Clock v1, v2, and v3


Originally published in March 2014.

On the Clockv4 page, I mention why these clocks exist. I did not have very good records when I built these clocks, so I don't have source code, nor detailed photos of their construction - actually, not even their schematics, as that was on paper that has long since been lost.

So this page is here simply to show the predecessors to the Clock v4.

Clock v1

The first clock was simply a row of 16 LEDs, controlled by a SBC45EC, and matrixed with two 74HC595 chips. It was told the countdown time, in decimal, via UDP packets sent to it over the network, and counted down in binary.

At the time, our company was split about 50/50 with technical people and not-so-technical people. The not-so-technical people were confused and couldn't read it. My best description was "less LEDs means it's closer to the time". But being that it was effectively exponential, less LEDs didn't happen until right before the time expired...

Clock v1
The first clock. The 74HC595 chips were removed and reused in anothe project.

Clock v2

Clock v2 was meant to fix the major issue with Clockv1: be able to read out normally. It was a 64 x 8 matrix. This clock used the same SBC45EC as clock v1. The matrix was designed in two blocks of 32 x 8, and used six 74HC595 chips.

There were two fatal flaws with this clock design. As it was set up in 32x8 blocks, only one column out of 32 was active at any given time. This means that each LED was only on for about 3% of the time. And, the second flaw was that I used very low light emitting LEDs. So the combination of these two flaws meant that this clock was very dim.

Due to the dimness of the clock, especially in the bright office environment is was meant to be in, work on Clockv3 began immediately after construction was complete.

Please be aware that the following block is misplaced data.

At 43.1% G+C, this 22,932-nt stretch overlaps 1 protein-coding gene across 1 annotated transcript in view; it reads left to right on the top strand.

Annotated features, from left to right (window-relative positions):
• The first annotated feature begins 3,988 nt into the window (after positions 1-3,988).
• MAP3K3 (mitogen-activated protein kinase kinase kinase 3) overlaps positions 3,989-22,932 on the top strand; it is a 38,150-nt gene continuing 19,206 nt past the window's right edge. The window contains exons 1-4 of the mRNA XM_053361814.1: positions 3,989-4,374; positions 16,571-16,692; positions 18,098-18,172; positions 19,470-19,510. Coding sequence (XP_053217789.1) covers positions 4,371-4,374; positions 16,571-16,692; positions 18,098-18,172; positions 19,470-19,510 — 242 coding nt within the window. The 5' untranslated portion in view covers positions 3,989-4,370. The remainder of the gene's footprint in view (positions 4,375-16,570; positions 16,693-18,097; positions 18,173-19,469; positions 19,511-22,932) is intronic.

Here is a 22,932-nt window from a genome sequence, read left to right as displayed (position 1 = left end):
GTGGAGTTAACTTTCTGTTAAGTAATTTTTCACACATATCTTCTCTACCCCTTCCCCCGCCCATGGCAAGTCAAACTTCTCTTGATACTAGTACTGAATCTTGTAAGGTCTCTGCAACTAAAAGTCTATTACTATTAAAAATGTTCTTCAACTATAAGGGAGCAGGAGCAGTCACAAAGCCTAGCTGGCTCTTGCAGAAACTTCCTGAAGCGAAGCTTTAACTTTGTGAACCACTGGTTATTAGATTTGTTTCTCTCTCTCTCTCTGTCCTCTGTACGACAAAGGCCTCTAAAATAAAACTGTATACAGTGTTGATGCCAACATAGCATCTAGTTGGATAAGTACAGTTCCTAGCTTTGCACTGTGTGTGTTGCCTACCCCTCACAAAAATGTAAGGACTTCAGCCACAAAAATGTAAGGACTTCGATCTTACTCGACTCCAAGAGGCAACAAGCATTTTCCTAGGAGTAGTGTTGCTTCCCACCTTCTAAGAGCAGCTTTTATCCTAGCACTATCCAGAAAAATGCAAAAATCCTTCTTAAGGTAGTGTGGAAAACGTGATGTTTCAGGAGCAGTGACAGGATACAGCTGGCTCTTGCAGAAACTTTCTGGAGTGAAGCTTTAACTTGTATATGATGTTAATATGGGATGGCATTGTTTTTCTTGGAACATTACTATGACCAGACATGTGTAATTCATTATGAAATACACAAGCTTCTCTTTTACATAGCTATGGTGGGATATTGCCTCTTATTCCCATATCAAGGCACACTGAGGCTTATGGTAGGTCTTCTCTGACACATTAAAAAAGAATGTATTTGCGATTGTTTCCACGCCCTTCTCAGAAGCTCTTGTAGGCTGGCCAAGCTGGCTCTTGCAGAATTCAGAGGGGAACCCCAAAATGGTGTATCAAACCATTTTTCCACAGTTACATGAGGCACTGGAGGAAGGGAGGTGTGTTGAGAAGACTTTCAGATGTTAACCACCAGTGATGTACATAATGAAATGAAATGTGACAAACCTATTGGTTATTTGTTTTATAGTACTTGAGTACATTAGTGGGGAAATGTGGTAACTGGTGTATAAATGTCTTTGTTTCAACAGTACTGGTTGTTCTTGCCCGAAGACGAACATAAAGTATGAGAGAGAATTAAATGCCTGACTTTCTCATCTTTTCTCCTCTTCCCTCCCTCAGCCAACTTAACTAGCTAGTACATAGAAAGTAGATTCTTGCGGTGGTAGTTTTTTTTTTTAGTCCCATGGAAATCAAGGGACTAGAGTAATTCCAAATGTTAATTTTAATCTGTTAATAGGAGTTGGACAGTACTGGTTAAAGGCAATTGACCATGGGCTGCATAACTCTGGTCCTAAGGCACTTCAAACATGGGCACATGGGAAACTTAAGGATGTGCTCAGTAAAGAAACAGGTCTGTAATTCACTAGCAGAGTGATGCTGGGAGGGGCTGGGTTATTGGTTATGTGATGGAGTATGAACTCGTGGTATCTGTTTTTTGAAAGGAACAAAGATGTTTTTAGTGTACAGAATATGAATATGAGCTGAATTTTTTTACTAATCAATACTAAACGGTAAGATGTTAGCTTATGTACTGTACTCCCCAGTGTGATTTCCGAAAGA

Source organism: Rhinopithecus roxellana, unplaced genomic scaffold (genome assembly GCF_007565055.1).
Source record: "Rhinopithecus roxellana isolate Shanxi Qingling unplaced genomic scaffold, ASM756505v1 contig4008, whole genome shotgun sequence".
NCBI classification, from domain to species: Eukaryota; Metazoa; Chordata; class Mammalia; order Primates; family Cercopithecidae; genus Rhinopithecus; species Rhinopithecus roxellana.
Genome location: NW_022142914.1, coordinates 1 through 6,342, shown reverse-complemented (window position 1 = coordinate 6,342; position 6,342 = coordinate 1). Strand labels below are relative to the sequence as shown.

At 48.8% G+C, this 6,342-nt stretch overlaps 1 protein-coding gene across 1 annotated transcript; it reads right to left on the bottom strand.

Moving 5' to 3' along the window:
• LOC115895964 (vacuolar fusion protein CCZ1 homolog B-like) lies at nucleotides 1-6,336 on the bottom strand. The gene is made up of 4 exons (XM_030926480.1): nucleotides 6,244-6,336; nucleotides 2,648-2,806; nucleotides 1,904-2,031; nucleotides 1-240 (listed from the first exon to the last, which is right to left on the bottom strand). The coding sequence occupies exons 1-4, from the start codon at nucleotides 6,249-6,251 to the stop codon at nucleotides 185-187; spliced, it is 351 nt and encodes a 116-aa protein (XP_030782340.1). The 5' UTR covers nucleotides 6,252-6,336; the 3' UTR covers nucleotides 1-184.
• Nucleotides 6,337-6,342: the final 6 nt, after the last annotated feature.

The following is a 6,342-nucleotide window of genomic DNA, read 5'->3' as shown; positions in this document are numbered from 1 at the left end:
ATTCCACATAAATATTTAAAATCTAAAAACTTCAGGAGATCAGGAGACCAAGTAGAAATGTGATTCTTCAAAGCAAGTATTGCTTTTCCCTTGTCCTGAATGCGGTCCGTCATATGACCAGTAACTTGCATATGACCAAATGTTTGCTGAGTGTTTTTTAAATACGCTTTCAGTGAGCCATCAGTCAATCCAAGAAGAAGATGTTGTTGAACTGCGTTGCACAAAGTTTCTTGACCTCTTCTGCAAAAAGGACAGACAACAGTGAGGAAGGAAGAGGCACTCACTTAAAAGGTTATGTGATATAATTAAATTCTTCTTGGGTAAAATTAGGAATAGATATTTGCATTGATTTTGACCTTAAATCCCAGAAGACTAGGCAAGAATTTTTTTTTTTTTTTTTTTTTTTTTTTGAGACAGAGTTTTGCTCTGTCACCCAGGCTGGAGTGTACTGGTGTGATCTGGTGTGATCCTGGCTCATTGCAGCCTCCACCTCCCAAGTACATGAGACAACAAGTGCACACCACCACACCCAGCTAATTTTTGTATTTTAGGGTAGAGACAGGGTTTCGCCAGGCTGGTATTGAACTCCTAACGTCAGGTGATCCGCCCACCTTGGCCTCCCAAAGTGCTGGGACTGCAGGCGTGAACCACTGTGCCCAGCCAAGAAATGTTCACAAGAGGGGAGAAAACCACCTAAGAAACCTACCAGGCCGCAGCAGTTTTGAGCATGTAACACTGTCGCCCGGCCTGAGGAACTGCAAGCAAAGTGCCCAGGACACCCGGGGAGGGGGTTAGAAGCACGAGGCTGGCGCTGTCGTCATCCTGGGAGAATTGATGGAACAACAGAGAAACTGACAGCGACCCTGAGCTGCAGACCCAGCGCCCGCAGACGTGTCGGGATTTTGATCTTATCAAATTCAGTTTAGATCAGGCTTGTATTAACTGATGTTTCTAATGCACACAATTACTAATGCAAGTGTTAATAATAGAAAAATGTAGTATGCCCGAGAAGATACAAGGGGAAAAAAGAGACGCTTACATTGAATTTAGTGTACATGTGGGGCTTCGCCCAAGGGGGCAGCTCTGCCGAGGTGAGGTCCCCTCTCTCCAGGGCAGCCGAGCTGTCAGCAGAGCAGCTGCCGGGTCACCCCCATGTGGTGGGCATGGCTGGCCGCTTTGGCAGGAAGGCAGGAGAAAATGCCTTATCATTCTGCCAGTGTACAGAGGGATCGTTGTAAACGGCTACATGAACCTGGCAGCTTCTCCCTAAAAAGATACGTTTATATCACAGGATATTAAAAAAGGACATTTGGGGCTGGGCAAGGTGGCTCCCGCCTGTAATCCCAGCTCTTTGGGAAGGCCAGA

Software wise, this one had a character generator built in for the purposes of being a countdown clock. It was supplied via the network the the number of seconds to count down to, and it internally did that and displayed it. However, it does not have an onboard RTC, and was decrementing the internal counter on an interupt timer, meaning that over 10 minutes it would be 3-5 seconds out of sync.

The software also allowed sending entire frames of data via UDP to render on the display. The code wasn't very efficient though, and handling network traffic would take it out of action for about 200ms...

Clock v2 front view
Clock v2, front view.

Clock v2 wiring close up
Clock v2, wiring close up.

Clock v2 595 close up
Clock v2, 595 close up.

Clock v3

Clock v3 was designed to be the definitive clock, based on learnings from the two previous clocks. It was basically the same design as v2, except that it used much brighter LEDs to start off with, had individual blocks of 8x8 LEDs (allowing each column to be active for 12% of the time).

For this one I upgraded to a SBC65EC as well, giving me more RAM to play with - meaning I could buffer 16 screens worth in memory (previously I was limited to 4 screens).

The hardware required much more wiring than the previous one, as I had to fit many more 74595's on the boards. In the end, it became two levels of prototyping board, the bottom being dedicated to 595's, and the top to LEDs.

I also had enough GPIO left over to put some additional 595's in play as a row of multicoloured LEDs at the bottom. These were intended to be used as guages for the countdown progress.

Once construction was complete, I organised a perspex panel to go over the top of the entire system, just to give it a cleaner look. It was not completely clear, which allowed you to see the electronics, and didn't dim the output significantly.

Clock v3 front view.
Clock v3, front view.

Clock v3 internal view.
Clock v3, internal view.

Clock v3 ethernet board.
Clock v3, ethernet board.